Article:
The unforgettable flavors of the life you once lived—and how the smallest details from the past friendships and relationships of bygone days linger on your tongue long after you’ve moved on. This is what the lushly written, emotive essay collection How Kyoto Breaks Your Heart is all about: our sensations, emotions, and intimate connections, and how we grapple with them when things change forever.
Tokyo-based writer Florentyna Leow’s debut essay collection is an evocative series of Kyoto vignettes, tied together by the story of Leow losing two great loves in her life: a close friend, and the city of Kyoto. But rather than tell the story from A to Z, each chapter focuses on specific aspects—the people, places, and ideas—that tie together Leow’s Kyoto life. Reflections on a persimmon tree, a jazz coffee shop, her job as a tour guide, the Kamogawa river, tea, rainy days, and more piece together the story a bit at a time, focusing on Kyoto’s abundance of sights, sounds, and flavors, as well as complicated ideas of relationships and belonging.
The through-line of a friendship coming to an abrupt end holds the book together, but the collection’s greatest strength are the small moments of intimacy and exaltation in life along the way. Altogether, the book sparks thoughtfulness, sorrow, gratitude, and joy through invoking the quiet moments in our lives and how these connect us to others and the world.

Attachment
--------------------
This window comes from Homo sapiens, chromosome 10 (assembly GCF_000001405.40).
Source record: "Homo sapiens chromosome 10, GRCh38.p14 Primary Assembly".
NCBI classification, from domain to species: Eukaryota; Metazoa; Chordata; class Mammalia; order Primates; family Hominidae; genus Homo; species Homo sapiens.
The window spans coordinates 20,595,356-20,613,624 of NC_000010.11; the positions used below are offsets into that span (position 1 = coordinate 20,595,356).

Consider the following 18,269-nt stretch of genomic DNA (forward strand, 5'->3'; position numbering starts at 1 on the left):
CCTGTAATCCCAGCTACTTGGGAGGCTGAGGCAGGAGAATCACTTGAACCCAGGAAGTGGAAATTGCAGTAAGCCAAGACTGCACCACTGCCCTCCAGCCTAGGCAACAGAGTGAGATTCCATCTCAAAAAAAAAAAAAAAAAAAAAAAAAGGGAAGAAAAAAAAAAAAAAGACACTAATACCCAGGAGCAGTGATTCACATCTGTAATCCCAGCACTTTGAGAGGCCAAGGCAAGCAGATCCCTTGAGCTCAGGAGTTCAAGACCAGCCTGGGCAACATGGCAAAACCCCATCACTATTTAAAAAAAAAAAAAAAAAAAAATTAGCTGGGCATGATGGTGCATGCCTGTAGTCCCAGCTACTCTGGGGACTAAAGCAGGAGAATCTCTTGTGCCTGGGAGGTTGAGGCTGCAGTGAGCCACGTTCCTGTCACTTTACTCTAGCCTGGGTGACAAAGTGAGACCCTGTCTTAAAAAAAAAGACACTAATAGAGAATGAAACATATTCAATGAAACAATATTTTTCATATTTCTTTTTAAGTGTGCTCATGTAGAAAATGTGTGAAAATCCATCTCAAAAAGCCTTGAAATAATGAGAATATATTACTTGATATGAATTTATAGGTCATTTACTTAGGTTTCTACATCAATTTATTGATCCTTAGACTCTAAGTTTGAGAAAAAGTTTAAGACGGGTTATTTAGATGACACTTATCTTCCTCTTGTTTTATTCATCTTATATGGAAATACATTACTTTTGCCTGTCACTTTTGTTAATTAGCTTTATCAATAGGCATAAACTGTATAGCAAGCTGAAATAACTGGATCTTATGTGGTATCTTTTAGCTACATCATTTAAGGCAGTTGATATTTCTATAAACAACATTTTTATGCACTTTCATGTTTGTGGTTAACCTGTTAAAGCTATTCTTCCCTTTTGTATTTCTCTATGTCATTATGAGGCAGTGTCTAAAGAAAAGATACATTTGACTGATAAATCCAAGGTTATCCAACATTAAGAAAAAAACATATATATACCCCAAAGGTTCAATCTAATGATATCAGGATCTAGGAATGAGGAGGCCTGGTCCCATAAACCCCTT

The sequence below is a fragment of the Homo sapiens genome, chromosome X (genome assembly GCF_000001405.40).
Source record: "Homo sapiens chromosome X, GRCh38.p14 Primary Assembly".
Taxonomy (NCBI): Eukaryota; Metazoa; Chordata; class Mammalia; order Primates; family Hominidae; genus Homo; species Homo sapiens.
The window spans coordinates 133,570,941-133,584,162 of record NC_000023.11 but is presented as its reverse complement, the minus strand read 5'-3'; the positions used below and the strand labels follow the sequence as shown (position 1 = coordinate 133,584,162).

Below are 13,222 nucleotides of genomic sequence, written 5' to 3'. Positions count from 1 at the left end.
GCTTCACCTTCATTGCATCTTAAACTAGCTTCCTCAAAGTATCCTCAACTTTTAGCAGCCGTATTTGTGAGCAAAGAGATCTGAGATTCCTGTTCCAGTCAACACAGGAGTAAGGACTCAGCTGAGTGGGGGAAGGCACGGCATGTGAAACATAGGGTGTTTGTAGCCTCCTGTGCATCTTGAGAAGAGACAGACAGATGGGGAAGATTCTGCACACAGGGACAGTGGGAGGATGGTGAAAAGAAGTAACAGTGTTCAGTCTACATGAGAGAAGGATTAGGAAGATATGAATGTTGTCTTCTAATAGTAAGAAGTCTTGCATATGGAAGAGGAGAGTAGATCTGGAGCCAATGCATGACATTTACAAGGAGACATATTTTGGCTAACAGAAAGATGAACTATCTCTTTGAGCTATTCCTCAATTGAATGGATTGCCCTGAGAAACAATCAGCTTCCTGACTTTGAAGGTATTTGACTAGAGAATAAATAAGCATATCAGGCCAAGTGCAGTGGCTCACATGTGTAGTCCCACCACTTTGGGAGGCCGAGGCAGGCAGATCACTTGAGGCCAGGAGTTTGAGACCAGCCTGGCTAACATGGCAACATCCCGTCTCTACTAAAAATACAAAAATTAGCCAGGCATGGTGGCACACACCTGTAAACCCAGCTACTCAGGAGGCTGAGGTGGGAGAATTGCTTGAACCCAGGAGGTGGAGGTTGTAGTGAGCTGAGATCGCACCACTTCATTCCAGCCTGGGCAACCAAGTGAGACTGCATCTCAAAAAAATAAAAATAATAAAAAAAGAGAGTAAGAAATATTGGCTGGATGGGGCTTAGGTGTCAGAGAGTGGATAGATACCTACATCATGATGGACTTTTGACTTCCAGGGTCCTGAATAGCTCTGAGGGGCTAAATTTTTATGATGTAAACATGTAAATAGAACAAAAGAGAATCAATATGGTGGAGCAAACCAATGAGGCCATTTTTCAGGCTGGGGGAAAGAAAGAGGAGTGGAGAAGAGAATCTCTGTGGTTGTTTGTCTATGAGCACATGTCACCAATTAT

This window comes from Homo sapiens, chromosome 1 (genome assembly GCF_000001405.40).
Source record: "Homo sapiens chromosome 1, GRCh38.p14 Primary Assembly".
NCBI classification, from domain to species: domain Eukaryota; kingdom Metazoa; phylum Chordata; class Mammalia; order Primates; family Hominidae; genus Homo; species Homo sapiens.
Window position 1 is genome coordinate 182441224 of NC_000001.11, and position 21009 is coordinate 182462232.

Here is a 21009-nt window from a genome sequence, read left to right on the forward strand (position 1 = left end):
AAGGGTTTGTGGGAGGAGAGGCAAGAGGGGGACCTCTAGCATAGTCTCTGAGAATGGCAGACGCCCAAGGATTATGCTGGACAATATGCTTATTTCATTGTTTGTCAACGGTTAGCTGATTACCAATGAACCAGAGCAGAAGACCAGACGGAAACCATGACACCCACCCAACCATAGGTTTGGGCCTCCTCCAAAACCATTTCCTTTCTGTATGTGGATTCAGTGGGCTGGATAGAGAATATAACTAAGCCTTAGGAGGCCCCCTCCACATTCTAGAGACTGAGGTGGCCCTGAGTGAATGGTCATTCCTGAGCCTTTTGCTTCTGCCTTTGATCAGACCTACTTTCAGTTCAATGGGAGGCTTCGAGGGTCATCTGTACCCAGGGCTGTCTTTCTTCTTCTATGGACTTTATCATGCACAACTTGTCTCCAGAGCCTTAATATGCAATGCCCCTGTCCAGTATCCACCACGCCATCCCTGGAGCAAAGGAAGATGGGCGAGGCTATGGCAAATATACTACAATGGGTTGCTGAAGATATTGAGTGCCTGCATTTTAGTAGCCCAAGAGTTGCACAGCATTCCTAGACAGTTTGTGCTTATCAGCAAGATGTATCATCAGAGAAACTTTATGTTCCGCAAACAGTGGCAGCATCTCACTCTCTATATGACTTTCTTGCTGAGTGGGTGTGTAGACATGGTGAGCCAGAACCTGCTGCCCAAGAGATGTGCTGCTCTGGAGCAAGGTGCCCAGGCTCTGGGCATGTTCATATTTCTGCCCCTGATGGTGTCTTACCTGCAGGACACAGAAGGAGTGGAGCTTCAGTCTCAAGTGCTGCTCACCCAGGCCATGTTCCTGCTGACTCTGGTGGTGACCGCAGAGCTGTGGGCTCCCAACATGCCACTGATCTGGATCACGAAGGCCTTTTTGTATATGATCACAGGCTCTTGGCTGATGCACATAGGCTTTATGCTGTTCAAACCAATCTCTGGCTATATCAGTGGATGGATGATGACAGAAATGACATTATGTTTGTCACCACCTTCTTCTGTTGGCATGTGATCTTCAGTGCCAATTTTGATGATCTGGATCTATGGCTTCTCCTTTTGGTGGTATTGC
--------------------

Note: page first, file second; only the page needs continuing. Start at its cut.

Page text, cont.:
Leow says that she thought about writing the book for five years but never did until she literally had to—that is, when The Emma Press got back to her on her proposal submission asking to see the manuscript in September 2021. “I had intended to write a breezy, maybe even funny collection of essays about Kyoto with a travel-writing bent,” says Leow. “I hadn’t meant for the book to get quite so personal.”
Born in Malaysia, Leow studied in London before moving to Tokyo, then Kyoto. She came after getting a remote job from a friend, a customer services role in the tourism industry, and soon also started guiding tours around the city. After the two years in Kyoto described in the book—filled with tempestuous angst and stereotypical Kyoto harmony in equal measure—she came to Tokyo, where today she works as a writer focusing on food, crafts, and rural Japan.